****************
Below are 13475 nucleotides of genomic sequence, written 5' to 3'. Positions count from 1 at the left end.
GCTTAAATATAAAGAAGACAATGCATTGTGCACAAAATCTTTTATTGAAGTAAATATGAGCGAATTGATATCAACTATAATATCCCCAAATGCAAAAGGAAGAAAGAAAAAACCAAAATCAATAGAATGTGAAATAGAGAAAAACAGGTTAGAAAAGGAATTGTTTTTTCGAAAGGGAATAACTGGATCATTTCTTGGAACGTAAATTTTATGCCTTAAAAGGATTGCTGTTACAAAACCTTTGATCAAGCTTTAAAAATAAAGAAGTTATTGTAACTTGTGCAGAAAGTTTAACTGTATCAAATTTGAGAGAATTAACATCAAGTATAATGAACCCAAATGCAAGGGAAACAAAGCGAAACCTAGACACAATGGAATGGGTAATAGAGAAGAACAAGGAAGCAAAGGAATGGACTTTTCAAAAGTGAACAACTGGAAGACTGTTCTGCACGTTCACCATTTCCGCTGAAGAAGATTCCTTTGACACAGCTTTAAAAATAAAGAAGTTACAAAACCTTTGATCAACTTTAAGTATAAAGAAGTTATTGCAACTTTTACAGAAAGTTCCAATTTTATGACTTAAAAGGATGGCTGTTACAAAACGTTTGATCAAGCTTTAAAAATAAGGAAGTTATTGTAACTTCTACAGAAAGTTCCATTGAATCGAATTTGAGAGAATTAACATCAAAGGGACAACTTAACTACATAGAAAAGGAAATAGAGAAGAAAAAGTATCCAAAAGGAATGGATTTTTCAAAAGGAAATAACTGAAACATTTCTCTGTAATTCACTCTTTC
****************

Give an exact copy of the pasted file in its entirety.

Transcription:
Below are 13475 nucleotides of genomic sequence, written 5' to 3'. Positions count from 1 at the left end.
GCTTAAATATAAAGAAGACAATGCATTGTGCACAAAATCTTTTATTGAAGTAAATATGAGCGAATTGATATCAACTATAATATCCCCAAATGCAAAAGGAAGAAAGAAAAAACCAAAATCAATAGAATGTGAAATAGAGAAAAACAGGTTAGAAAAGGAATTGTTTTTTCGAAAGGGAATAACTGGATCATTTCTTGGAACGTAAATTTTATGCCTTAAAAGGATTGCTGTTACAAAACCTTTGATCAAGCTTTAAAAATAAAGAAGTTATTGTAACTTGTGCAGAAAGTTTAACTGTATCAAATTTGAGAGAATTAACATCAAGTATAATGAACCCAAATGCAAGGGAAACAAAGCGAAACCTAGACACAATGGAATGGGTAATAGAGAAGAACAAGGAAGCAAAGGAATGGACTTTTCAAAAGTGAACAACTGGAAGACTGTTCTGCACGTTCACCATTTCCGCTGAAGAAGATTCCTTTGACACAGCTTTAAAAATAAAGAAGTTACAAAACCTTTGATCAACTTTAAGTATAAAGAAGTTATTGCAACTTTTACAGAAAGTTCCAATTTTATGACTTAAAAGGATGGCTGTTACAAAACGTTTGATCAAGCTTTAAAAATAAGGAAGTTATTGTAACTTCTACAGAAAGTTCCATTGAATCGAATTTGAGAGAATTAACATCAAAGGGACAACTTAACTACATAGAAAAGGAAATAGAGAAGAAAAAGTATCCAAAAGGAATGGATTTTTCAAAAGGAAATAACTGAAACATTTCTCTGTAATTCACTCTTTC